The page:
Verse > Anthologies > Harriet Monroe, ed. > Poetry: A Magazine of Verse, 1912–22
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Harriet Monroe, ed. (1860–1936).  Poetry: A Magazine of Verse.  1912–22.
 
To a French Aviator Fallen in Battle
By Morris Gilbert
 
YOU laughed and said, “A zut!”—and in a trice
Lifted Céleste in circles twice or thrice
Above the hangar-roof—and then sped on
And up, and shot away—and so were gone.
And when they found you like a wasp beside        5
The carcass of the Luftschiff, still you cried,
“A zut, mes braves!” and laughed—and then you died….
 
It may be best you came to ground that way;
For who knows where your vivid careless play
Of spirit and bravado might have led?        10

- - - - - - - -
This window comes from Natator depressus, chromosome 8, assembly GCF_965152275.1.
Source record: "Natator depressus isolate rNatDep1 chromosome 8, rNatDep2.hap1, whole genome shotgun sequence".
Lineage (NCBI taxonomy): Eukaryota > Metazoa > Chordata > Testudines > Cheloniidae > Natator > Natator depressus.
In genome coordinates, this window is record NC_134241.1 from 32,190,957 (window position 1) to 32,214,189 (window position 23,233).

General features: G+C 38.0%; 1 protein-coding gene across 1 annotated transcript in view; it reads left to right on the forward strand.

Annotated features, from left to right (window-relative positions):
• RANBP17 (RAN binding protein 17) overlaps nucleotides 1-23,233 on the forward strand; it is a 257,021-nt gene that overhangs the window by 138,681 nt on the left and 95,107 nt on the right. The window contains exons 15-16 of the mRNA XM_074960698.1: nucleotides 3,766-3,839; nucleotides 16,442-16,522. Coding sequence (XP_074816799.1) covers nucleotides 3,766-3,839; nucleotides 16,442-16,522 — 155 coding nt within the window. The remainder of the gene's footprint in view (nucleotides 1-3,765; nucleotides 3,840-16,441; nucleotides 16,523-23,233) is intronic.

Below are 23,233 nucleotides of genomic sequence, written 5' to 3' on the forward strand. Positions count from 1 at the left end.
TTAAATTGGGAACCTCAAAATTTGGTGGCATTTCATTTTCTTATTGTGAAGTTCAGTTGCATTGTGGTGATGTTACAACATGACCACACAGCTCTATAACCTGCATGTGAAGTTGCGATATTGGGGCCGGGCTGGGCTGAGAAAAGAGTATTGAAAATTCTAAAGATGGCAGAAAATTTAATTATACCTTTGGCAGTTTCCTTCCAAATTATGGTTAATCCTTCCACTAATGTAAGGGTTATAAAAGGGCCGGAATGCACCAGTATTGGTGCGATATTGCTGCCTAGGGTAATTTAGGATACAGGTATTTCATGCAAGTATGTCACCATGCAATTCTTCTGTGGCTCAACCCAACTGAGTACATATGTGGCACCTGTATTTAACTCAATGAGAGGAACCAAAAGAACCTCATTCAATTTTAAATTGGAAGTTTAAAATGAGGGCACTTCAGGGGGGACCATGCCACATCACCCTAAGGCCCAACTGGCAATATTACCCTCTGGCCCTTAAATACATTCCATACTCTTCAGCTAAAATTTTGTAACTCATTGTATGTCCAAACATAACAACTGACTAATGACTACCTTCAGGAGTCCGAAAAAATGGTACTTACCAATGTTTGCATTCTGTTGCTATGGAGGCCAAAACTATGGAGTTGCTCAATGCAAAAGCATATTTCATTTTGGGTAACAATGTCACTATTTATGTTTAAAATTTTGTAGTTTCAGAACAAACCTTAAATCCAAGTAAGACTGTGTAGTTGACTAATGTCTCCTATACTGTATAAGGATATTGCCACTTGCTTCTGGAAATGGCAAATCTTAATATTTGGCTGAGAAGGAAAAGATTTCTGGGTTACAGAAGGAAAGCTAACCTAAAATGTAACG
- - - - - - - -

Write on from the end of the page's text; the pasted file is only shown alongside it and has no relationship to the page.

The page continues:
Some night you might have kept straight on instead,
And then at dawn perhaps, with some surprise,
Might have beheld the roofs of Paradise
Perched like Montmartre upon a little hill—
Speckless and gabled, fresh, and very still.        15
 
And you would twist and duck and hover down,
And circle round the walls above the town,
With saints and martyrs standing over-awed
To see you ’planing on the winds of God.
 
Perhaps you might come down at twelve o’clock        20
To puff a caporal and sip a bock.
 
 
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